British PM wins key Brexit vote despite ongoing rebellion

Cornelia Mascio
Luglio 19, 2018

At a session of parliament, May stood firm after being challenged by one pro-Brexit lawmaker in her party to explain when she had chose to change her catchphrase from "Brexit means Brexit", to "Brexit means Remain".

Mrs May hit back at the claim, telling her critics she was trying to find a "workable" solution to issues with the EU.

Dr Lee, who has joined the ranks of Tory Remainer rebels since quitting the government last month in protest at Mrs May's Brexit strategy, described Monday's events as "the worst experience I've had in politics in eight years".

'If 48 such letters are sent a vote of no confidence in the Prime Minister amongst Conservative MPs will take place.

Conservative backbencher Anna Soubry has said that Jacob Rees-Mogg is now "running our country" after Brexiteer MPs forced government concessions on a series of key Commons votes as Britain prepares to exit the European Union.

In his 12-minute statement, he said: "It is not too late to save Brexit. We have put forward a proposal for what the future relationship should be. and we are in negotiations on the basis of that". "We have changed tack once and we can change again", he said.

May has risked a leadership contest after the so-called Chequers deal for a post-Brexit Britain that would see the United Kingdom abiding by European Union rules in return for free trade. "We must try now because we will not get another chance to get it right".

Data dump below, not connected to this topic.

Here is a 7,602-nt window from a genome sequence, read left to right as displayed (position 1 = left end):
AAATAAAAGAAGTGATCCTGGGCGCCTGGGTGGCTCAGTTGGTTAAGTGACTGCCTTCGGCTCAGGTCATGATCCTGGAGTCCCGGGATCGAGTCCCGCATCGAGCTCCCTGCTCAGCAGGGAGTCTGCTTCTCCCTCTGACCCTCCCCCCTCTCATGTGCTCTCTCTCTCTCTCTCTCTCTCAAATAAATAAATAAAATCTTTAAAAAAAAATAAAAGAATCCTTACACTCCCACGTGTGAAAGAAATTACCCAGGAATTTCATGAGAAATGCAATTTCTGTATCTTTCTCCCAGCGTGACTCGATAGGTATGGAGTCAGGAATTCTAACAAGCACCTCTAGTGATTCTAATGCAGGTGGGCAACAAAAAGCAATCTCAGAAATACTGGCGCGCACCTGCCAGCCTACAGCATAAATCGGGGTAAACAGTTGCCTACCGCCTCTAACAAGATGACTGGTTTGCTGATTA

In his first speech to the House of Commons since resigning last week, the leading eurosceptic repeated his criticism of Prime Minister Theresa May's plan for close economic ties.

"That is the prize that is still attainable".

But many Tory members and voters will feel that Mr Johnson spoke for them, and be deeply sceptical to her overtures.

Johnson warned against making "the fatal mistake of underestimating the intelligence of the public" by saying one thing to the European Union and pretending to do another thing to the public.

Mrs May was confronted by Leave-backing Tory Andrea Jenkyns at Prime Minister's Questions, with the Morley and Outwood MP questioning why the Government had backed away from its "Brexit means Brexit" approach.

A Conservative MP in the United Kingdom has turned on Theresa May, submitting a letter of no confidence, stating he has "lost trust" in the Prime Minister's ability to deliver the European Union referendum result.

Even political adversaries will admit Boris Johnsons ability to turn a phrase with rhetorical flourish.

"It is not too late to save Brexit".

The dispute has exposed the deep divisions in May's party and could yet lead to significant challenges to her authority.

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